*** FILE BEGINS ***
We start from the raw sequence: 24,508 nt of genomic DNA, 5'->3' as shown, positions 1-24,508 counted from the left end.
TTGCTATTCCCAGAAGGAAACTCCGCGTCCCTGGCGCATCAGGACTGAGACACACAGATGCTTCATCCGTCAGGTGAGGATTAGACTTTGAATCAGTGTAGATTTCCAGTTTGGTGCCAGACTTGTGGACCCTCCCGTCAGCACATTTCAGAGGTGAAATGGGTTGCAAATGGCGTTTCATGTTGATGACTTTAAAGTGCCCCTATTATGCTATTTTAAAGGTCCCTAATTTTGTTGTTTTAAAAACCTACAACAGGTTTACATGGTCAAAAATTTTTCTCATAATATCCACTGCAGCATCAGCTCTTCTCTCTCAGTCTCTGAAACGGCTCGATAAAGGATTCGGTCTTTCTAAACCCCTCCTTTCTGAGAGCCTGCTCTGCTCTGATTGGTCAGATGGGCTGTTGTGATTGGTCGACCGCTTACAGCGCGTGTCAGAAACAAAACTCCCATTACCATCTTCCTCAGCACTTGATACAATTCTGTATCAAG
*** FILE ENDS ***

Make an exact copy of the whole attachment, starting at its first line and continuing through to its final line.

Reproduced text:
We start from the raw sequence: 24,508 nt of genomic DNA, 5'->3' as shown, positions 1-24,508 counted from the left end.
TTGCTATTCCCAGAAGGAAACTCCGCGTCCCTGGCGCATCAGGACTGAGACACACAGATGCTTCATCCGTCAGGTGAGGATTAGACTTTGAATCAGTGTAGATTTCCAGTTTGGTGCCAGACTTGTGGACCCTCCCGTCAGCACATTTCAGAGGTGAAATGGGTTGCAAATGGCGTTTCATGTTGATGACTTTAAAGTGCCCCTATTATGCTATTTTAAAGGTCCCTAATTTTGTTGTTTTAAAAACCTACAACAGGTTTACATGGTCAAAAATTTTTCTCATAATATCCACTGCAGCATCAGCTCTTCTCTCTCAGTCTCTGAAACGGCTCGATAAAGGATTCGGTCTTTCTAAACCCCTCCTTTCTGAGAGCCTGCTCTGCTCTGATTGGTCAGATGGGCTGTTGTGATTGGTCGACCGCTTACAGCGCGTGTCAGAAACAAAACTCCCATTACCATCTTCCTCAGCACTTGATACAATTCTGTATCAAG